In 2014, Lynn’s crew tackled the enormous job of organizing, cataloguing, and carefully storing her work (see our blog feature on the process, and what we learned). We knew there were more than 10,000 comic strips, but we also estimated that Lynn has created more than 25,000 other pieces of artwork. On top of this, there were hundreds of photographs, media articles, press kits, and other documentation.

Many of these pieces got scanned and stored in a digital archive, and we thought it was time to pull out some interesting items, show them to Lynn, and ask her to tell us the stories behind them. Here’s the first installment of our new Deep Dive feature, with more to come!

This chair was a 50th birthday gift from a group of dear friends who held a surprise party for me. I didn’t want to be 50. I wanted to wallow in the realization that I had lived for half a century! The chair was hand painted and made to look like a set of pencil crayons with eraser, brushes, and a light. Every year, artists painted and donated “Muskoka” chairs to raise money for the local hospital, and this was one of them. It was beautiful, and I made it part of my studio décor for many years.

This was an illustration from a slide-tape lecture I did for the Epidemiology department at McMaster University…likely around 1971. It was to show how disease was spread from house to house and village to village, through contaminated water, ignorance of the way disease is spread, and close contact with the dead and dying.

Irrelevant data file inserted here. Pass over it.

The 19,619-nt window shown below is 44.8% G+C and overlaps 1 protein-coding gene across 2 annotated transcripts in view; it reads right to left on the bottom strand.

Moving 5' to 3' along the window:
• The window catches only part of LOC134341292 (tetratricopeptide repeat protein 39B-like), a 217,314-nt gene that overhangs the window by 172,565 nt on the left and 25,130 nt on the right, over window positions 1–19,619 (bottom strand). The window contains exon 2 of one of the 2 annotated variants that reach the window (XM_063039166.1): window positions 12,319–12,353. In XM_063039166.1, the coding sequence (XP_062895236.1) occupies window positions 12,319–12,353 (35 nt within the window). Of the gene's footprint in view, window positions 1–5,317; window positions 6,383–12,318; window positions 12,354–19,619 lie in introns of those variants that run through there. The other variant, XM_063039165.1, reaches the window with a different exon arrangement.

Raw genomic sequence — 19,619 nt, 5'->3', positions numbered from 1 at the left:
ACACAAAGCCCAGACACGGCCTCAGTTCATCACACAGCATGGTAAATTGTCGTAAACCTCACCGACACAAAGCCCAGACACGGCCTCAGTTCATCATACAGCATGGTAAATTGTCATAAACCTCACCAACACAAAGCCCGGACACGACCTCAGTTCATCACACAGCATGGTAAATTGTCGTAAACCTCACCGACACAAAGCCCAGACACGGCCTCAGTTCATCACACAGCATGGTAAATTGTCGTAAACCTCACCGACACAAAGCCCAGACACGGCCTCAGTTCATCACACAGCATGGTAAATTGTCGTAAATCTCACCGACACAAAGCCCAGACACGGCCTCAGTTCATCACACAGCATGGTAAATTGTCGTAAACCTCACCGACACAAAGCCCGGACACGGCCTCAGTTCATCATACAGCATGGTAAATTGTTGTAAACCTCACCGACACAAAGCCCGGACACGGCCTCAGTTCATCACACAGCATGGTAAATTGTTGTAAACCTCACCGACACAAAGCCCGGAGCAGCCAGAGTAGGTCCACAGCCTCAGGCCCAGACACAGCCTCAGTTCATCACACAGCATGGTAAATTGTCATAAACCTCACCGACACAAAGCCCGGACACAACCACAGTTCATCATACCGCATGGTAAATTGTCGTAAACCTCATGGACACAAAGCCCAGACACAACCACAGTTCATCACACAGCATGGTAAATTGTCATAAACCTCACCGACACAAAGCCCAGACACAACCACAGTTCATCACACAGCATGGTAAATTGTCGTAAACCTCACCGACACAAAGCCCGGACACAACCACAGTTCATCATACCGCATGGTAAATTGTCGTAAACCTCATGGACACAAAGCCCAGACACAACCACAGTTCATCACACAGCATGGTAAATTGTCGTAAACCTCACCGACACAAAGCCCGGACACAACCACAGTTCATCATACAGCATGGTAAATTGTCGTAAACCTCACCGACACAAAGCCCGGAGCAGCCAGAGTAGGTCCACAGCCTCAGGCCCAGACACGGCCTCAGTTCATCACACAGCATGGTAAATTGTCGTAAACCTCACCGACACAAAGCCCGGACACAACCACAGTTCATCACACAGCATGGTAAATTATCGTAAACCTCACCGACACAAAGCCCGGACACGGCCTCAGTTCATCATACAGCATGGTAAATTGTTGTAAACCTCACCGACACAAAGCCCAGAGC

Looking at it now, I can see that I made the streets far too clean and the sky far too clear. People lived in very unhealthy circumstances then, and this illustration doesn’t make that evident. I guess I was too interested in drawing a storybook town and overlooked the importance of good research.

This is another illustration for a McMaster University lecture. This one was on the importance of learning self-defense, and was directed at all of the students on campus. I chose to show what I thought was a funny character in a wild, but serious pose. What I neglected to do was to find out what the students in these classes were actually wearing! We often had little time to do research; art was required as soon as it was asked for…but that’s not a good excuse for inaccurate work! Looking at this now, I see that this character is wearing too little, the position she is in is in poor taste, and I’ve given her a rather ugly face. Oh, well. This is now, and that was then…and at the time, the Doc. I did it for thought the drawing was great fun and used it.

This is a photo I took of my dad sitting on the porch of the cabin we owned on Kawkawa Lake in Hope, BC. He’s in his pyjamas, enjoying a cup of coffee and making one of his typical “faces.” I must have been around 15 at the time.

Every summer our family rented a cottage in Hope, and eventually my folks were able to buy one. It was on a steep, narrow lakeside property with enough land above the cabin to someday build a house.

For many years, this cabin was our second home. My brother and I learned to canoe, to swim, and to fish. I think these were the best of times for us. Oblivious to the fact that mom did “all the work,” we kids had freedom and fun on the beach, and with friends we met there every summer. This photo of my dad, looking young and comical, brings back a lot of memories.

This is an animated cartoon I was working on. I had trouble with “walk cycles,” and with some typing paper and felt pens, I was trying to make this character move without the customary “limp” a new animator finds hard to avoid.